Then, while studying finance in Bombay, I went to New York every summer to learn acting and filmmaking; and realised that people believe that I have some kind of talent and that’s when I decided to give it a shot.

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On the sets of MKDNH with Vasan Bala

What influences your craft?

As an actor, an artist, you find inspiration in absolutely anything. Sometimes music inspires you, sometimes a really good play, a movie, an actor doing something on social media. Real-life experiences—that’s what you take from the most, the kind of people you meet—they’re definitely huge bags of information and knowledge for us.

How do you prepare for a role?

I believe everyone has their own method of acting. I like to become the character for the months that I’m shooting, so I was less of Abhimanyu and more of Surya for the one and a half years that we shot MKDNH.
It definitely takes a toll on your personal life as well because you’re not being yourself. Other people are noticing the change, somebody telling you you’re not the same and you want to be the same.
You collect personalities within yourself as actors as you go ahead. At least for me, that’s what’s happening.

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How do you pick your projects?

I can divide this into two main reasons. One is that I like to surround myself with good people. More than being extremely amazing at their craft, it’s important that they’re good human beings that I like to spend my time with while working.
The other thing would be, as humans, we put people in boxes, it makes us feel safe about ourselves. Especially with actors, they start calling them a certain kind of actor, you’re typecast whether you do romantic films or you’re an action hero. And I want to break these boxes for myself. I’d like to change the image of what Abhimanyu is, to me and to other people as well.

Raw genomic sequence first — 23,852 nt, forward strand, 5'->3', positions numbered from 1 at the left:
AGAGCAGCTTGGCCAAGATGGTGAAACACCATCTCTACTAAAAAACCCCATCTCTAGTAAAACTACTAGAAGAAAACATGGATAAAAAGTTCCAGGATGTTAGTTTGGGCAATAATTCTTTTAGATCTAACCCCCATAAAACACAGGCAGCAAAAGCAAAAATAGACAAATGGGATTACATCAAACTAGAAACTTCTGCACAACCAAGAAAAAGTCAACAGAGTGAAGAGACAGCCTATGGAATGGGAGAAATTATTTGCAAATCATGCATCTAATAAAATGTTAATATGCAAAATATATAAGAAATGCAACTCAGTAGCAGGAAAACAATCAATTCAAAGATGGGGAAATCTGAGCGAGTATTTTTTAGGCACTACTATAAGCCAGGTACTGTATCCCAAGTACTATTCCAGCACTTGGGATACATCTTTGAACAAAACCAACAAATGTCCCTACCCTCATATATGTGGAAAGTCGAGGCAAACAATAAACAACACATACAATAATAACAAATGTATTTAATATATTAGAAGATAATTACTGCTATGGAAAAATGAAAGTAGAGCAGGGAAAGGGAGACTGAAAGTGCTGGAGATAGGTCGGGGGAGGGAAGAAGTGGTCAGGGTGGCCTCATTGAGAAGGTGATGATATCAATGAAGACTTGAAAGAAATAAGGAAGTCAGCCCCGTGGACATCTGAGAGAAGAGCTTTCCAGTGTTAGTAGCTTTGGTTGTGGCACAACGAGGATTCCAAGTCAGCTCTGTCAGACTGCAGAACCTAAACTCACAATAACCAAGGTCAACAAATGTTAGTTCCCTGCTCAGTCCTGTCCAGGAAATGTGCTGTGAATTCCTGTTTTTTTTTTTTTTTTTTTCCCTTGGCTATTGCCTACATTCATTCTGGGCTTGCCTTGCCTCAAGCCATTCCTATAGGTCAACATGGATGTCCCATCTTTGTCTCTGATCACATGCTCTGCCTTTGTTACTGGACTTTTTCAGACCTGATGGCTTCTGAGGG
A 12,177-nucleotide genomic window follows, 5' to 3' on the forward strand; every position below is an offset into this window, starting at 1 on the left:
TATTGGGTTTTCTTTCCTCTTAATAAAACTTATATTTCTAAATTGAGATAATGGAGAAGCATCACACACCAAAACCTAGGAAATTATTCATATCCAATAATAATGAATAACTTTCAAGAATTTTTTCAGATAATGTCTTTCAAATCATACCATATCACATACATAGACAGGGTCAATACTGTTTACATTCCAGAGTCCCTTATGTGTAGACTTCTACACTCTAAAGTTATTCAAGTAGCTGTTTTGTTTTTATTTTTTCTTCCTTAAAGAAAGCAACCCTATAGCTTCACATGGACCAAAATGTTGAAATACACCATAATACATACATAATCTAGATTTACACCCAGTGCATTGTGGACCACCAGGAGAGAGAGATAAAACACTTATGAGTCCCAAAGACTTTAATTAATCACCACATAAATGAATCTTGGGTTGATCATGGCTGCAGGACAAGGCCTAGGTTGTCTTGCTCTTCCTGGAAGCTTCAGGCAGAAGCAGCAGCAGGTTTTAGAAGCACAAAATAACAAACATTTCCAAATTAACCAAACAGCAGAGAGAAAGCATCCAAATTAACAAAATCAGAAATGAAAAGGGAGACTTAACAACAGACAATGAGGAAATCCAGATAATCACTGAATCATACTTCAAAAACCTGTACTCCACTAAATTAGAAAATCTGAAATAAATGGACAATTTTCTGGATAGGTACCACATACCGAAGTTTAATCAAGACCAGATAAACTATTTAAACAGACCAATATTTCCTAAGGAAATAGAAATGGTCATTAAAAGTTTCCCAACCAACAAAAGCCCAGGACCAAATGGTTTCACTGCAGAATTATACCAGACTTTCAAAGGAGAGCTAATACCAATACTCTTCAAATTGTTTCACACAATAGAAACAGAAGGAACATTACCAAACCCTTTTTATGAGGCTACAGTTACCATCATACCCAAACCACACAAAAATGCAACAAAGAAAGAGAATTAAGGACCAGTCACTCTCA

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For ‘Nikamma’

How would you describe your experience in the industry?

Learning new things every day, how to deal with time, how to deal with people, it’s [the industry] a great teacher. It’s fantastic, it shows you a lot of life that you haven’t really seen, it shows you a lot of truth in the world around us.
The best part is, as I recently got to experience that small gestures that I can take out time for mean a lot in someone else’s life. How happy I can make them, give them a memory and feel remarkable doing that.
The downfall of being in this industry is the superficial judgement that is put on you. Without people actually knowing you, they judge your journey your clothes…

And what should we look forward to in your next film, ‘Nikamma’?

It’s a commercial, out and out action comedy film, and has some amazing songs. I’m really excited about it. You get to see me dance in it also!

All images: Courtesy Abhimanyu Dassani Instagram

Megha Uppal
Associate Editor
An innate love for travel and food has translated into many a trips since childhood for Megha; it also fed her curiosity to know about local cultures. When not writing, she is on the lookout for three things: A great dark chocolate dessert, a beautiful pool where she can practice her backstroke, and art that she can save up for.